When you first enter a garden, whether that of a friend or stranger, do you notice something straight off that tells you something about its creator? I do, and feel like I have learned quickly something about the gardener who lives here. Somehow you feel as if you are getting a peek into someone’s soul.
If you are like me, you didn’t set out to give your garden a personality, but it’s inevitable. When we put our heart and mind into a plot of ground, we can’t help but leave a bit of ourselves there also.
I truly love the whole process of making a garden. Not everyone does. I recognize that I could never “buy” a garden. Oh, I buy plenty of plants and tools and amendments for my garden, but I am compelled to have my hands in the dirt and to personally care for each purchased growing thing. Nothing excites me more than doing “walkies” and seeing what is blooming today. After all these years, I instinctively know just about when to spot the first snowdrops emerging. And next come other bulbs and the bright red nubs of the peony plants. Notice the swelling of the magnolia buds. All of a sudden the maples take on some color that’s been missing for lo these many winter months. On the other hand, if something goes missing, I notice that, too.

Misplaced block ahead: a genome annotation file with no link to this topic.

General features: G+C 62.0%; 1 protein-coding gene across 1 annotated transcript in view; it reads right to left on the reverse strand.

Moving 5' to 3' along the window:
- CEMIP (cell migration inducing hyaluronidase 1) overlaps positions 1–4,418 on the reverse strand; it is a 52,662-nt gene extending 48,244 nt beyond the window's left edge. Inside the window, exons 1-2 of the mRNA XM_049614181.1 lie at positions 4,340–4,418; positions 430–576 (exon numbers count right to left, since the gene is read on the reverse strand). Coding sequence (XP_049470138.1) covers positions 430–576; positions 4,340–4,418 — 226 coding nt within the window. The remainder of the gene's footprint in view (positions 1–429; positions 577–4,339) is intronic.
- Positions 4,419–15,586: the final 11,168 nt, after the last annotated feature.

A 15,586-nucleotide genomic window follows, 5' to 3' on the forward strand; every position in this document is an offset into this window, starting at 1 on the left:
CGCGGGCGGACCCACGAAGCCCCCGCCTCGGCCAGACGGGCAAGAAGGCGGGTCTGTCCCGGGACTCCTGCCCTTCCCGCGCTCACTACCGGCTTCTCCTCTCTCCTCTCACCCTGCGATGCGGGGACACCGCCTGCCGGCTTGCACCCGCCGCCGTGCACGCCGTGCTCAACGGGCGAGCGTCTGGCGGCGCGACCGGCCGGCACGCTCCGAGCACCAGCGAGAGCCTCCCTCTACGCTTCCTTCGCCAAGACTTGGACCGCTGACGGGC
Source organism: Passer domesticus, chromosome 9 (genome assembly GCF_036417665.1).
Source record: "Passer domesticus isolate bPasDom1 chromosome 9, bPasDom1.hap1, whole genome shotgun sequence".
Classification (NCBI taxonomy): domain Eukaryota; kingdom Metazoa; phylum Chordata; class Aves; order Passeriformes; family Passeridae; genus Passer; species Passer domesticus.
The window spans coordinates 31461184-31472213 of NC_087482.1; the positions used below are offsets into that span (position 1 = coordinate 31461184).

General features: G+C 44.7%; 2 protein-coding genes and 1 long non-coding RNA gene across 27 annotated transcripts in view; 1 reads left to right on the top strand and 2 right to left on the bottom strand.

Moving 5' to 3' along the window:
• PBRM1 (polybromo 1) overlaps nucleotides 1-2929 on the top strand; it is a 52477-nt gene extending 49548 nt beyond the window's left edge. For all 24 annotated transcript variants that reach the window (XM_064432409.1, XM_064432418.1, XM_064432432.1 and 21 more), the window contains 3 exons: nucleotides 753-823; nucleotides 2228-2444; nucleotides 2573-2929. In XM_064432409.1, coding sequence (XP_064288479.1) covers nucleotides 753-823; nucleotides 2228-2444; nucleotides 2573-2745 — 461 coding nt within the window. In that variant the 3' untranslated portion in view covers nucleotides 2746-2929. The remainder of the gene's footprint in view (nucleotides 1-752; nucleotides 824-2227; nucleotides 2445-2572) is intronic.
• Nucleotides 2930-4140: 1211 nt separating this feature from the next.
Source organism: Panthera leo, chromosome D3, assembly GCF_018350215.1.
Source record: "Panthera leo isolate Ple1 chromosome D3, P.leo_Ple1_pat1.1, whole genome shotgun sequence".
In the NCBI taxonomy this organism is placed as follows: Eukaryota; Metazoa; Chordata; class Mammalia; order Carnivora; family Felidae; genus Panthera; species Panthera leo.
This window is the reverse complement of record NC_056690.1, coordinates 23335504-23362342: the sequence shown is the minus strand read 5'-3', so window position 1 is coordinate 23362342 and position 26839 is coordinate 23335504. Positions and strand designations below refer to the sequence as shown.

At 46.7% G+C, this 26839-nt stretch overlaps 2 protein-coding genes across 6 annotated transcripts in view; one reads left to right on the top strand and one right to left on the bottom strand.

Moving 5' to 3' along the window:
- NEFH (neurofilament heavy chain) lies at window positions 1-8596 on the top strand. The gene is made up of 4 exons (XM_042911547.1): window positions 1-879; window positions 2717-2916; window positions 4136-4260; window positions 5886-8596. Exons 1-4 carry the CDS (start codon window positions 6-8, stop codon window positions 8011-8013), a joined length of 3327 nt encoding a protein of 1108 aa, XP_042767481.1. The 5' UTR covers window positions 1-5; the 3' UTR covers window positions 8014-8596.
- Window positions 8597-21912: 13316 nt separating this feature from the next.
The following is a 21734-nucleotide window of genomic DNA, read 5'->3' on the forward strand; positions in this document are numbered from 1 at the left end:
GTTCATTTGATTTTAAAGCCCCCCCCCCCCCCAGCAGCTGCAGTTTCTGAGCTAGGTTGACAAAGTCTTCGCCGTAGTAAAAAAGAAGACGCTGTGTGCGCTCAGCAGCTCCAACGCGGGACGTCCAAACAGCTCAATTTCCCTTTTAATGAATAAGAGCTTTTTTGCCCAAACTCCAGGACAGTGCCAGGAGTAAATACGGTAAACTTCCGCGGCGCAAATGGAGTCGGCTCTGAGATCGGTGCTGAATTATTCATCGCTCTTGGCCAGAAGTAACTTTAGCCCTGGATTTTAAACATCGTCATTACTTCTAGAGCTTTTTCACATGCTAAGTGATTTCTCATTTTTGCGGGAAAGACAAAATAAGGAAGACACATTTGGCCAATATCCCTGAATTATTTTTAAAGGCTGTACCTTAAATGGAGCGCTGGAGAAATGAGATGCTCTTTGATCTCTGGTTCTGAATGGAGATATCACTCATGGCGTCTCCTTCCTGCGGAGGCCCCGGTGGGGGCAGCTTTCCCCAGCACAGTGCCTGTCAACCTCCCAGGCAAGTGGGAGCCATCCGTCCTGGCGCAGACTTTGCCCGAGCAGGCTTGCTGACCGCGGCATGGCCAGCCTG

Some gardeners go for flashy and lots of color in plants and hardscape. Large plantings, such as trees and shrubs with big boulders, will tickle another’s fancy. I’ve gone through phases and have finally settled on a reliable, native if possible, filling and textured mix of plantings. If color happens to come with it, that is fine too but not the raison d’être. I can’t resist trying some tricky but interesting plants. I’ve been known to replant the same species over and over till it takes.
My one complete failure has been the blue poppy (meconopsis).
Challenging ourselves is part of this game, too. The late British gardener Beth Chatto was famous for saying, “Right plant, right place.” So true. I will definitely be perusing the plant catalogues that have arrived on schedule. Some reliables will be replaced and occasionally a new-to-me will be added. Then the excitement of the delivery guy leaving a package, pronouncing “This side up,” takes place. Don’t forget our local nurseries. They will sell larger, more established plants, which promise a quick start.
What’s your garden’s personality? Do you specialize? Push the envelope? Is “Knock-Your-Socks-Off” your game? Is it seasonal or do you have something going all months of the year? Perhaps a meditative space is more to your liking. Did you come by your theme deliberately or did it happen organically? You might not have even noticed that you had a personality out your back door.